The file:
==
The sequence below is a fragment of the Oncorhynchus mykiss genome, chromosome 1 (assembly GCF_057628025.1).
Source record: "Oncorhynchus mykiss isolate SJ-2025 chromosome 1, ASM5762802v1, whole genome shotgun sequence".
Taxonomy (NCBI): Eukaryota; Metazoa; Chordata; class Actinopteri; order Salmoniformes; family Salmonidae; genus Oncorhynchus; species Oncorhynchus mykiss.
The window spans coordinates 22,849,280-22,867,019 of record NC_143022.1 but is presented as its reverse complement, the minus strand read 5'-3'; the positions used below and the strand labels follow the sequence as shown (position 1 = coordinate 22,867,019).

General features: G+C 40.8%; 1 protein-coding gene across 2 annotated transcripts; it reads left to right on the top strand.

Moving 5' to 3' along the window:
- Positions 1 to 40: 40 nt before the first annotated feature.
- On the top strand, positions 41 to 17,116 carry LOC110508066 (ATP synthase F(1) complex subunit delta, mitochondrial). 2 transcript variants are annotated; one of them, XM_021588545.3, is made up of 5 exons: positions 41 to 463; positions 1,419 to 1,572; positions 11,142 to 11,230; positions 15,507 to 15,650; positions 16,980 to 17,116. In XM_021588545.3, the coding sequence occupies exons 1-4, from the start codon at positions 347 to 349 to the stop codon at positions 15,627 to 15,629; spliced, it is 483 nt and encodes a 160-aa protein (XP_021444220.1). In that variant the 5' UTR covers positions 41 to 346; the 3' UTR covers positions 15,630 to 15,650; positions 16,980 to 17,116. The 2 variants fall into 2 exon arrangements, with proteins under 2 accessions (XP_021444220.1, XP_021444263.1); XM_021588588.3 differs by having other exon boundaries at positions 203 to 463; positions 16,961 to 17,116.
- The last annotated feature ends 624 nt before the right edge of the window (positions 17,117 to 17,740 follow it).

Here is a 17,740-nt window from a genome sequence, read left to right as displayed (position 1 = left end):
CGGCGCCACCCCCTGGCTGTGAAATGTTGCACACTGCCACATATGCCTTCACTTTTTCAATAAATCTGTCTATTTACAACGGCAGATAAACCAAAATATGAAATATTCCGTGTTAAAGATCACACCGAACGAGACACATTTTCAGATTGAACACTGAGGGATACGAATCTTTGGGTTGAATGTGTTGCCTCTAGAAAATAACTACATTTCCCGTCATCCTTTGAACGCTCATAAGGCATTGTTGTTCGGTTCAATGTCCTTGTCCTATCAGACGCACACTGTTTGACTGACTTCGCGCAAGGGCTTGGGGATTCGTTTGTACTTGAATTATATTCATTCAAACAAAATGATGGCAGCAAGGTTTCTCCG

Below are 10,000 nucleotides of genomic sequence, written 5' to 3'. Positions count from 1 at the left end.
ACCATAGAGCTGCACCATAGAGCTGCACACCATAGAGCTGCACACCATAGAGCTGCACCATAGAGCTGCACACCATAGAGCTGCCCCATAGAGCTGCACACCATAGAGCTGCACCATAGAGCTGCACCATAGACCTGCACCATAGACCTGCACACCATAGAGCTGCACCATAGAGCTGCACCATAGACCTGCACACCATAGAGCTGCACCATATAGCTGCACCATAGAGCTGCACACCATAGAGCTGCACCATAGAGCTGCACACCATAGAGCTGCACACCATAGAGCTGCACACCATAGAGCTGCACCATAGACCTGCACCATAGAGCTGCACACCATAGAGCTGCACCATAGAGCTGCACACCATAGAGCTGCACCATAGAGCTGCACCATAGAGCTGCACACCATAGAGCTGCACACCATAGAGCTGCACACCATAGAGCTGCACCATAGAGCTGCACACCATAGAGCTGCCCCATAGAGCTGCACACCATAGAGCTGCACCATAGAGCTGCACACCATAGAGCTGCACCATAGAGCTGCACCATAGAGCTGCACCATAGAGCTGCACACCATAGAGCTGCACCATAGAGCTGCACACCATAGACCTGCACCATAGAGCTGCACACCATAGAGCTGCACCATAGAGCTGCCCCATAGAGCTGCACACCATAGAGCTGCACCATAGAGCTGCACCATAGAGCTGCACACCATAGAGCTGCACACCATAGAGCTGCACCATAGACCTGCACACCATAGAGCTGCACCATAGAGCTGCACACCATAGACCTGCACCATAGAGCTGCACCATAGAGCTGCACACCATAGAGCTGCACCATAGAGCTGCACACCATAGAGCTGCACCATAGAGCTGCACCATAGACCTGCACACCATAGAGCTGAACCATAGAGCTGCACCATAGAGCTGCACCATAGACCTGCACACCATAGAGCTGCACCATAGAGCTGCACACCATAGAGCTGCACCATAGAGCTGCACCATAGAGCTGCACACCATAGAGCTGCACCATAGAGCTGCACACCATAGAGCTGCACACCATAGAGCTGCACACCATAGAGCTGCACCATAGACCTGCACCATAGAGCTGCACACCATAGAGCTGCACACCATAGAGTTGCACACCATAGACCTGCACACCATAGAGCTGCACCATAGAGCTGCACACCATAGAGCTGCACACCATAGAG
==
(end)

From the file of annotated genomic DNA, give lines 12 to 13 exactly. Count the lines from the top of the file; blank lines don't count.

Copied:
Below are 10,000 nucleotides of genomic sequence, written 5' to 3'. Positions count from 1 at the left end.
ACCATAGAGCTGCACCATAGAGCTGCACACCATAGAGCTGCACACCATAGAGCTGCACCATAGAGCTGCACACCATAGAGCTGCCCCATAGAGCTGCACACCATAGAGCTGCACCATAGAGCTGCACCATAGACCTGCACCATAGACCTGCACACCATAGAGCTGCACCATAGAGCTGCACCATAGACCTGCACACCATAGAGCTGCACCATATAGCTGCACCATAGAGCTGCACACCATAGAGCTGCACCATAGAGCTGCACACCATAGAGCTGCACACCATAGAGCTGCACACCATAGAGCTGCACCATAGACCTGCACCATAGAGCTGCACACCATAGAGCTGCACCATAGAGCTGCACACCATAGAGCTGCACCATAGAGCTGCACCATAGAGCTGCACACCATAGAGCTGCACACCATAGAGCTGCACACCATAGAGCTGCACCATAGAGCTGCACACCATAGAGCTGCCCCATAGAGCTGCACACCATAGAGCTGCACCATAGAGCTGCACACCATAGAGCTGCACCATAGAGCTGCACCATAGAGCTGCACCATAGAGCTGCACACCATAGAGCTGCACCATAGAGCTGCACACCATAGACCTGCACCATAGAGCTGCACACCATAGAGCTGCACCATAGAGCTGCCCCATAGAGCTGCACACCATAGAGCTGCACCATAGAGCTGCACCATAGAGCTGCACACCATAGAGCTGCACACCATAGAGCTGCACCATAGACCTGCACACCATAGAGCTGCACCATAGAGCTGCACACCATAGACCTGCACCATAGAGCTGCACCATAGAGCTGCACACCATAGAGCTGCACCATAGAGCTGCACACCATAGAGCTGCACCATAGAGCTGCACCATAGACCTGCACACCATAGAGCTGAACCATAGAGCTGCACCATAGAGCTGCACCATAGACCTGCACACCATAGAGCTGCACCATAGAGCTGCACACCATAGAGCTGCACCATAGAGCTGCACCATAGAGCTGCACACCATAGAGCTGCACCATAGAGCTGCACACCATAGAGCTGCACACCATAGAGCTGCACACCATAGAGCTGCACCATAGACCTGCACCATAGAGCTGCACACCATAGAGCTGCACACCATAGAGTTGCACACCATAGACCTGCACACCATAGAGCTGCACCATAGAGCTGCACACCATAGAGCTGCACACCATAGAG